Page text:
Friday, December 2, 2011


Mark Twain, Personal Recollections of Joan of Arc, 1896, page 83
“It was a fine thing to see how that young swashbuckler had made himself so popular in a strange land in so little a while, and without other helps to his advancement than just his tongue and the talent to use it given him by God – a talent which was but one talent in the beginning, but was now become ten through husbandry and the increment and usufruct that do naturally follow that and reward it as by a law.”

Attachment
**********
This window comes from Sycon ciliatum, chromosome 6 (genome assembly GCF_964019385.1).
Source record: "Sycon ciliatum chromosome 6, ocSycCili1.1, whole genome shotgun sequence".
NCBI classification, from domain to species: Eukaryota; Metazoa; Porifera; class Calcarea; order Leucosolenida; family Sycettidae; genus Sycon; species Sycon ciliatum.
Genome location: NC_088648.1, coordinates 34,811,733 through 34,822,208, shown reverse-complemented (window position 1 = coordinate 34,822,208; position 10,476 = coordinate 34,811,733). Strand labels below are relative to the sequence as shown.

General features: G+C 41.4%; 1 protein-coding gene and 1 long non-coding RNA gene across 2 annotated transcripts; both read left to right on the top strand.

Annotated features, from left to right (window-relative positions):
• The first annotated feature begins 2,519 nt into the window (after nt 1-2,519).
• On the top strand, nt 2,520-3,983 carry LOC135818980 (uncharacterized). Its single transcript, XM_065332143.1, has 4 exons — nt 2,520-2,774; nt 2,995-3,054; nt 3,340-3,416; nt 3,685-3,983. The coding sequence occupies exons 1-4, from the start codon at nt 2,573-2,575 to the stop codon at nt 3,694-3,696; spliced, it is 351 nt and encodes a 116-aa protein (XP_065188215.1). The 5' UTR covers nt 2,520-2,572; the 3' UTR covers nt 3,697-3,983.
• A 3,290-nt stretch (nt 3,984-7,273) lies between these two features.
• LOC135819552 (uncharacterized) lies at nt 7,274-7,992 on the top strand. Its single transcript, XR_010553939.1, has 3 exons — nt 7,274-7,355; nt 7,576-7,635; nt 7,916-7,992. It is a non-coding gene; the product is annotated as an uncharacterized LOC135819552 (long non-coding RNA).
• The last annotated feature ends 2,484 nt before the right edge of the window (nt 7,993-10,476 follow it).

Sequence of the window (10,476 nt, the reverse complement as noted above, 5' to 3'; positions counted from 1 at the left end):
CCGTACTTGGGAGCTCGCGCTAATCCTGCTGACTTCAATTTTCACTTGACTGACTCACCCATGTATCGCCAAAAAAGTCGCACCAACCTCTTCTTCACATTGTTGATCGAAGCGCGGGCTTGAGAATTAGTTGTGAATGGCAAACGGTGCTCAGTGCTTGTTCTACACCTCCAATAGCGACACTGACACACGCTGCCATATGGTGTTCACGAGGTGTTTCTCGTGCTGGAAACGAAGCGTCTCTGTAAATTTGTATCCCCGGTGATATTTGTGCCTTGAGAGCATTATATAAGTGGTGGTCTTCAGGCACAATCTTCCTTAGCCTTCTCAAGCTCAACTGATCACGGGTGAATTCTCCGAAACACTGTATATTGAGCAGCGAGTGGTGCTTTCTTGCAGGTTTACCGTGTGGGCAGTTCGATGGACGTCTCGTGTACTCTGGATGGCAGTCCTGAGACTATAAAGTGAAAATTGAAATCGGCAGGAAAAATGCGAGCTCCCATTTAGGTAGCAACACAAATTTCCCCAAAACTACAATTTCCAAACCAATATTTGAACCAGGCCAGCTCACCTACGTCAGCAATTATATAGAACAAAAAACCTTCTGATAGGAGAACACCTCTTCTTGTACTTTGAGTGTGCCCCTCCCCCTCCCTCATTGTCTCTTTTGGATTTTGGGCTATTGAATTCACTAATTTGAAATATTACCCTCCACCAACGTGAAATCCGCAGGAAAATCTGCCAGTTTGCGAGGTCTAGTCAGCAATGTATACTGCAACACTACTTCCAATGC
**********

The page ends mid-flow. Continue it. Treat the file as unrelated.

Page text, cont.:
usufruct |ˈyoōzəˌfrəkt; -sə-|noun Roman Lawthe right to enjoy the use and advantages of another's property short of the destruction or waste of its substance.ORIGIN early 17th cent.: from medieval Latin usufructus, from Latin usus (et) fructus ‘use (and) enjoyment,’ fromusus ‘a use’ fructus ‘fruit.’

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